Do the Twist on any dance floor in the nation, and unless you're John Travolta or Uma Thurman, you're gonna get laughed at. And yet there are a lot of people on Wall Street hoping that Ben Bernanke is going to get up in front of the whole world and do his little dance.
"Operation Twist" is a way the Federal Reserve could attempt to lower long term interest rates by buying certain government bonds. If long term rates fall, the reasoning goes, consumers will be more willing to borrow, in order to buy houses and cars and living room sets to stimulate the economy.
Satyajit Das thinks this is a half-baked idea. Das is author of Extreme Money: The Masters of the Universe and the Cult of Risk. He points out that mortgage interest rates are already extremely low, and Americans aren't borrowing or buying. The problem isn't that rates are too high, he says, it's that there are too many houses on the market and that too many Americans owe more on the homes they own than the home is worth. People are feeling poor and frightened, and it's tough to get poor, frightened people to spend money on anything other than the basics.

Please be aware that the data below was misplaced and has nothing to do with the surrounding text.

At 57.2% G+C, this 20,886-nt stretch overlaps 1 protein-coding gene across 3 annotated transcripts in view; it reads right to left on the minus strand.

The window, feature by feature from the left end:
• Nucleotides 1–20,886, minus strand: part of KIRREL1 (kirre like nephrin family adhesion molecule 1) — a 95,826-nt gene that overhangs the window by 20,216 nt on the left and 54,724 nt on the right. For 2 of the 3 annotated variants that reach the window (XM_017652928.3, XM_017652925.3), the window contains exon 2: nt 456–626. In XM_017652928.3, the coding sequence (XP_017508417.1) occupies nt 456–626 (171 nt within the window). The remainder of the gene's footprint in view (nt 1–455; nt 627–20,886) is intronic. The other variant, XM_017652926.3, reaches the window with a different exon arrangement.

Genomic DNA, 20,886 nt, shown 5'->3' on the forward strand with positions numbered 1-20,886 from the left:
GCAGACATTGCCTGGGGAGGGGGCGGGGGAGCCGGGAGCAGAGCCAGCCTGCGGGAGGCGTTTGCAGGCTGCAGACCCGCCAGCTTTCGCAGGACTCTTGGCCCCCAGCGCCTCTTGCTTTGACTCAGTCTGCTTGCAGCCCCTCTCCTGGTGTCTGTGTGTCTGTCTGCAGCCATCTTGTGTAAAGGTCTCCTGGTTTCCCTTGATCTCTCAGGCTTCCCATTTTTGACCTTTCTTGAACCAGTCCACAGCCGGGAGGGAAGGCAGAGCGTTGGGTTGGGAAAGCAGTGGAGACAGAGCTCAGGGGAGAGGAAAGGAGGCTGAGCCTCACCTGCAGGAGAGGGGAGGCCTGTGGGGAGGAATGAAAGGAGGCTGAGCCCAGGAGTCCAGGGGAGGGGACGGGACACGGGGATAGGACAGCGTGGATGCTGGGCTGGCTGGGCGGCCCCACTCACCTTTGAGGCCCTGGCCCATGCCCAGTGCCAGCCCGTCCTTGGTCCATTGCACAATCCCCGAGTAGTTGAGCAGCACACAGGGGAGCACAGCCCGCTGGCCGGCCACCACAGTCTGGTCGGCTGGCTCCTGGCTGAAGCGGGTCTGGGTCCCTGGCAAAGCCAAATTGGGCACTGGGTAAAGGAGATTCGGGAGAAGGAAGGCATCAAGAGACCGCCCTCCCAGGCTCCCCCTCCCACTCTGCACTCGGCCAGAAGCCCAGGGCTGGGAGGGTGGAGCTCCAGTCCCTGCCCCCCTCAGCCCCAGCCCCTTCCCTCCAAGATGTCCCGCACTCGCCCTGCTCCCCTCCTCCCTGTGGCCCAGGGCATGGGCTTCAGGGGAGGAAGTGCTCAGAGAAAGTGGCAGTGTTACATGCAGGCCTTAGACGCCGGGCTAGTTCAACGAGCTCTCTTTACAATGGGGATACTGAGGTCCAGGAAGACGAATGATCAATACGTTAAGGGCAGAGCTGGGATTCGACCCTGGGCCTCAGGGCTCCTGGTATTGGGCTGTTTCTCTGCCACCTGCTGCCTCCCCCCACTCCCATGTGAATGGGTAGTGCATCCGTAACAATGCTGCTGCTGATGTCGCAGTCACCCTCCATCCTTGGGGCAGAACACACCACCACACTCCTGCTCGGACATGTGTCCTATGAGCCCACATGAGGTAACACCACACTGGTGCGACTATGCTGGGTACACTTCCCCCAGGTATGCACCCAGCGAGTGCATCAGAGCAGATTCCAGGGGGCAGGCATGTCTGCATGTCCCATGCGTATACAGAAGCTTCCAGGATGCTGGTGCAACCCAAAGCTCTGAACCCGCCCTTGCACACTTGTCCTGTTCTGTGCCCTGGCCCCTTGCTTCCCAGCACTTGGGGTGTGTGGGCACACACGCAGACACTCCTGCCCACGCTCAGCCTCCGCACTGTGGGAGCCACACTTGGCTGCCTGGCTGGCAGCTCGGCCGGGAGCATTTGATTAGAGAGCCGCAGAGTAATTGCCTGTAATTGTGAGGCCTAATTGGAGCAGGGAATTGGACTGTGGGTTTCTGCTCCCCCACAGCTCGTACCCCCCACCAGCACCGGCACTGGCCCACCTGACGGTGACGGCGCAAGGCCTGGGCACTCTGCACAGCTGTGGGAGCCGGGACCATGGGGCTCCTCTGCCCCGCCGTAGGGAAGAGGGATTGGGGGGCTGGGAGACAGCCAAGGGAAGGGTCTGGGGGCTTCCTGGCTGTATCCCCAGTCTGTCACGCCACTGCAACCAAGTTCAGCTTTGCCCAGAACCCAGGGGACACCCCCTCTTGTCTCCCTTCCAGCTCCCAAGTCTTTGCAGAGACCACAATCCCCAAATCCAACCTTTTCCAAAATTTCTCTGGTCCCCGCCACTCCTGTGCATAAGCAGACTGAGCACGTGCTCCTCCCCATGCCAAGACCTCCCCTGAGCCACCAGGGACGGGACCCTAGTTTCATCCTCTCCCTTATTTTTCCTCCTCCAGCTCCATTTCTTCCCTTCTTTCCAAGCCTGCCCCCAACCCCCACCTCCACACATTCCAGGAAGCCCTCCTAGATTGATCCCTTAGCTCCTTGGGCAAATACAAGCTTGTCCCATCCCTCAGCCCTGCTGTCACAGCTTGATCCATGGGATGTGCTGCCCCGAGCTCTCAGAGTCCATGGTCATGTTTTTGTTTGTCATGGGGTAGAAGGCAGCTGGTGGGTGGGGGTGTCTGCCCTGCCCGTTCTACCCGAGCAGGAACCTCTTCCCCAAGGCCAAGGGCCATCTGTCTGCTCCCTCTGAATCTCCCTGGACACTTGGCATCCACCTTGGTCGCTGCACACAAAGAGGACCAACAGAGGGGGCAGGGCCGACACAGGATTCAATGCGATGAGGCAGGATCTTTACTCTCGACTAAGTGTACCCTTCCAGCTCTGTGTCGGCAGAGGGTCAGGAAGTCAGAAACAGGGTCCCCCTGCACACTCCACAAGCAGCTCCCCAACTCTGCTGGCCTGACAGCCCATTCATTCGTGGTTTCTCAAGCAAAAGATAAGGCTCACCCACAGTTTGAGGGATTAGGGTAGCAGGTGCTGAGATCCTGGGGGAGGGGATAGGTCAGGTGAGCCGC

Das says all the Fed's actions get back to one goal: printing money to devalue the currency and create inflation that will wipe out some of the nations' debt over time. But Das says that the U.S. should watch out, that China, India and other trading partners resent the Fed's stimulus efforts and could retaliate on currency and trade.
It all gets back to what Das says are the fundamental problems of the world economy, too much debt and not enough demand (among consumers in the developed world). Das says the International Monetary Fund status report on the world economy today, in which it practically screams for the U.S. government to stimulate the economy, is another call for action in the face of low demand among the developed world's consumers. It's ironic, says Das, that the IMF - usually the prophets of austerity and lower government debt - is now out telling the world that the last thing we need is government austerity.
Ben Bernanke may announce some sort of stimulus tomorrow, but Das says it won't be enough. Even if Bernanke gets up and does the Twist, it won't overcome the fundamental problems facing the global economy: too many people owe too much money, and too few people are willing to spend what money they have.